Wednesday, April 23, 2014
Criticism about the outcome of the big Zumba trial is breaking down into two categories: Some comes from those who think it was too much, and some from those who think it was too little.
Mark Strong Sr., his wife, Julie, and their son Bradley hug during a recess in Cumberland County Unified Criminal Court in Portland on Thursday. Mark Strong was sentenced to 20 days in jail and ordered to pay $3,000 in fines.
Gregory Rec/Staff Photographer
The too-much crowd looks at the police prostitution investigation of a Kennebunk fitness instructor and her business associate and wonder whether it was worth the trouble.
Mark Strong Sr. was sentenced to 20 days in jail and fined $3,000, after the case sparked an international media circus and a high-profile trial that required two trips to the Maine Supreme Judicial Court for rulings.
While Zumba instructor Alexis Wright is still facing charges, a light jail sentence for Strong doesn't seem to match all the effort that went into prosecuting him.
The too-little critiques complain that while the prosecution was justified, the punishment doesn't match the crime. They would like to have seen Strong sent away for a full year, as the district attorney recommended.
But both are off the mark.
When police began looking into Wright's business, they found more than just the usual sex-for-money operation. Strong and Wright were charged with videotaping sexual encounters. Those images could have been used in a massive extortion racket. The authorities were right to stop it before more serious crimes were committed.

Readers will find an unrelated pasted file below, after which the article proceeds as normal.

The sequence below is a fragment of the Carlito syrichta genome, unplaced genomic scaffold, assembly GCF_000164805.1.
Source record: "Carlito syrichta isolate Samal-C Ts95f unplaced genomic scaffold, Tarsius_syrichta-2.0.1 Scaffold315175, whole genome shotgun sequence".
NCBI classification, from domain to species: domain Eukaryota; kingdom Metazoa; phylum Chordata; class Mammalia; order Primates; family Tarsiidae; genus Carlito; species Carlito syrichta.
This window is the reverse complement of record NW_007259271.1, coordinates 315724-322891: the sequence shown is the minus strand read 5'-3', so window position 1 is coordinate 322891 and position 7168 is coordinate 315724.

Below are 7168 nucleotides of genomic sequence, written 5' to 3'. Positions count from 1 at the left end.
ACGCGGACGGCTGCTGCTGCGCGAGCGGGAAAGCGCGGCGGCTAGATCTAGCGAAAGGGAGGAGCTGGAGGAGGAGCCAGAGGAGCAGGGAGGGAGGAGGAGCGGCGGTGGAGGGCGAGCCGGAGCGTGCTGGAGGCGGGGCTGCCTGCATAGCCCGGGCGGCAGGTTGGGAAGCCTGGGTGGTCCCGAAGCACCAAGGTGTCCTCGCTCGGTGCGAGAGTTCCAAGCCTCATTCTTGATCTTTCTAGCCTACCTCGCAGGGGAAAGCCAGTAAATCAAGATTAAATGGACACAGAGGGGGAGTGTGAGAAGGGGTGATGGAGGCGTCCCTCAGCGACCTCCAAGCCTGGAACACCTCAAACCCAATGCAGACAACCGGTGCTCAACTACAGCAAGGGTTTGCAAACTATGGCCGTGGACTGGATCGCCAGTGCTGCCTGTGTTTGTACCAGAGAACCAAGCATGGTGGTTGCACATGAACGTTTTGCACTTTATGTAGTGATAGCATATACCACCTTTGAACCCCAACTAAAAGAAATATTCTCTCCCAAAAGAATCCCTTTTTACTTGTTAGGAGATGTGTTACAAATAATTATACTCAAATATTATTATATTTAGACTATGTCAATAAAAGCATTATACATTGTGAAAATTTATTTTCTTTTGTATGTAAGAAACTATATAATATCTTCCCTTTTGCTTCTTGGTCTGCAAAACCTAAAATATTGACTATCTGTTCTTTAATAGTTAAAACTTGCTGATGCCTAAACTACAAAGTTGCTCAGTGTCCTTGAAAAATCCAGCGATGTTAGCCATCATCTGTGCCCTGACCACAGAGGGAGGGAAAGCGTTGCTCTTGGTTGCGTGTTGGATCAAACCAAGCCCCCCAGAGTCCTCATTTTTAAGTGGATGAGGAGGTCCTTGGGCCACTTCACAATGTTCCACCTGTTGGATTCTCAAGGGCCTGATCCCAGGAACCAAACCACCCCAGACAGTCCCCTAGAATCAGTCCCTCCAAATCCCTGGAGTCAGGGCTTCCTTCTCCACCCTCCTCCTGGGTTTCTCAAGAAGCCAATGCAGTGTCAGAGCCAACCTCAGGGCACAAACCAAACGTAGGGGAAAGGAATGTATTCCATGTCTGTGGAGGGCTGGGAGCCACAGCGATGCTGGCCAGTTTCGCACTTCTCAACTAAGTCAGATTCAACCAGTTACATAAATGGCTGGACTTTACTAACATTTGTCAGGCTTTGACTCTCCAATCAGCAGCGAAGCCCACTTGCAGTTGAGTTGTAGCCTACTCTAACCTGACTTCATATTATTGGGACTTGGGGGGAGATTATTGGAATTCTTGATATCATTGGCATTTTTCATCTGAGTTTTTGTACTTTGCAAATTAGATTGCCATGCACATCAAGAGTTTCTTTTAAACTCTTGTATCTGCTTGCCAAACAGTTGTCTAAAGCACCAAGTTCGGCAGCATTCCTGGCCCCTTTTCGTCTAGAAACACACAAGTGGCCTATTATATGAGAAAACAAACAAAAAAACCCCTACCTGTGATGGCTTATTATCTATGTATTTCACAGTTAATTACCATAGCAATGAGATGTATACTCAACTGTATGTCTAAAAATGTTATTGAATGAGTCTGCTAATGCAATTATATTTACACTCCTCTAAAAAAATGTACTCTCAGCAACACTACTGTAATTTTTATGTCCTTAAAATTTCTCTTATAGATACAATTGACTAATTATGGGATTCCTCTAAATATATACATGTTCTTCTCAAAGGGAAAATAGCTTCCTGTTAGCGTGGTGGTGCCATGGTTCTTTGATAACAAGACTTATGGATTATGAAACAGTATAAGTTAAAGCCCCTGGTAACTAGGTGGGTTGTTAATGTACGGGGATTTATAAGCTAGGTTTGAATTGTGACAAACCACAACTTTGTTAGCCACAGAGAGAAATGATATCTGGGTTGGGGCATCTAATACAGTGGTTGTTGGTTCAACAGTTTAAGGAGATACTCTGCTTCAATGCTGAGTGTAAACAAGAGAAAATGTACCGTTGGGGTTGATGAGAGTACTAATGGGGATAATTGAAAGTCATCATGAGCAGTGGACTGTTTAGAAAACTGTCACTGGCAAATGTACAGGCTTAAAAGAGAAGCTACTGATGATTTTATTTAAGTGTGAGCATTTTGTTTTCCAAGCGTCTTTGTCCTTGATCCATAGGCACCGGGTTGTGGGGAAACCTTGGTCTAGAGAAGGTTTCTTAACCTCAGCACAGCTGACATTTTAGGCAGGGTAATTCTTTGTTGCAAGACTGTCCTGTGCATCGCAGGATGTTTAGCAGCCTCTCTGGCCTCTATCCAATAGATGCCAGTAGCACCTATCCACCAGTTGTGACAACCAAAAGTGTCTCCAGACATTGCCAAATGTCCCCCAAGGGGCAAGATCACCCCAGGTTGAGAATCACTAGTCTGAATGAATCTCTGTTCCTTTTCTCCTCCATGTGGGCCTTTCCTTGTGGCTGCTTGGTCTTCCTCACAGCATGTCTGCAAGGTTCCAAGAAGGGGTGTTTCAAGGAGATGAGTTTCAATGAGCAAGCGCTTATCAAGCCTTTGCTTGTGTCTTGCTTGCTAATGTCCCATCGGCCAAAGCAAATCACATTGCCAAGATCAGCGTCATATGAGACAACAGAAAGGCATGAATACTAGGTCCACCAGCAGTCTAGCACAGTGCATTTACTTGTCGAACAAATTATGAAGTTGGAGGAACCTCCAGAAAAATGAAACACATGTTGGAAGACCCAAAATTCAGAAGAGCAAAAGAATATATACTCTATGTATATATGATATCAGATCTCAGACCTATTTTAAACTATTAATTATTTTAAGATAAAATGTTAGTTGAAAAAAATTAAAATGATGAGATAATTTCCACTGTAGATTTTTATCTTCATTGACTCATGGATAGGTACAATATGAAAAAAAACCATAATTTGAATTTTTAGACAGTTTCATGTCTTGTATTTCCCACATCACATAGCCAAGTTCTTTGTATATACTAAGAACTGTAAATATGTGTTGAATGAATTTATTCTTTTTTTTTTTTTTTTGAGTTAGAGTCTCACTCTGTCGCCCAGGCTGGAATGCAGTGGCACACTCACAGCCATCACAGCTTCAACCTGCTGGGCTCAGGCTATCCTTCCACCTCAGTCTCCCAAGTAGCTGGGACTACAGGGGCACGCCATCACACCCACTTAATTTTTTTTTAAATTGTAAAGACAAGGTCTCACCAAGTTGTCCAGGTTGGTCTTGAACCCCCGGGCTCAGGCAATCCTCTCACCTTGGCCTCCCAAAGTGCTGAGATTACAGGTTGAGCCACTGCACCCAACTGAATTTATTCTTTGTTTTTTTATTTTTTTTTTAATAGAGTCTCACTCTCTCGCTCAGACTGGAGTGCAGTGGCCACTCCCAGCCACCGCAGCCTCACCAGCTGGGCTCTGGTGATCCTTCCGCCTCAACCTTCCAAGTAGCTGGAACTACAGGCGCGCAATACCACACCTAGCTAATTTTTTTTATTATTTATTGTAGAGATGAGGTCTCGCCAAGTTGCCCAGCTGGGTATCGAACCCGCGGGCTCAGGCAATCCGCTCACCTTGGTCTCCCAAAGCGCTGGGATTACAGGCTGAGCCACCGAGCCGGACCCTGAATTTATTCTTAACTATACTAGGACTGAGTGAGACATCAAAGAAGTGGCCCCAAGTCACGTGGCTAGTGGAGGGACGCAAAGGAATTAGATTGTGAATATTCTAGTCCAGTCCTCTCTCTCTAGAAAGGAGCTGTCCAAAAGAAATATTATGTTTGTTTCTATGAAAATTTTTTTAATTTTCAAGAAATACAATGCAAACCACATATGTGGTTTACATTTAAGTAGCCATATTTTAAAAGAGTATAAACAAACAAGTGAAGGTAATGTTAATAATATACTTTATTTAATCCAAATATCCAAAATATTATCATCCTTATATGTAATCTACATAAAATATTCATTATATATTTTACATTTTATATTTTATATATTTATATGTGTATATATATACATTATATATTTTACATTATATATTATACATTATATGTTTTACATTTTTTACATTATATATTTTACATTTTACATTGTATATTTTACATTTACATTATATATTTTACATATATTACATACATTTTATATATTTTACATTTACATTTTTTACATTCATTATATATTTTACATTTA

The case has inspired a lot of libertarian arguments about whether prostitution should even be illegal, but the fact is that it is. When investigators uncovered this business operation in their town, they had no choice but to act. It would have been negligent to look the other way.
The people who wanted to see a longer sentence may be responding to the outsize public interest the case attracted, not the facts that Judge Nancy Mills faced. It's not Mills' fault that people are more interested in illicit sex than they are in illicit bookkeeping. Both are misdemeanors, and newspaper headlines don't make one crime more serious than another.
In the end, Strong's crime is serious and he is paying a heavy price, especially to his reputation. For the rest of his life, people will snicker about his involvement in a high-profile sex crime, something about which no businessperson would say he got off easy.
Rather than too much or too little, this may be a Goldilocks sentence where the outcome is just right.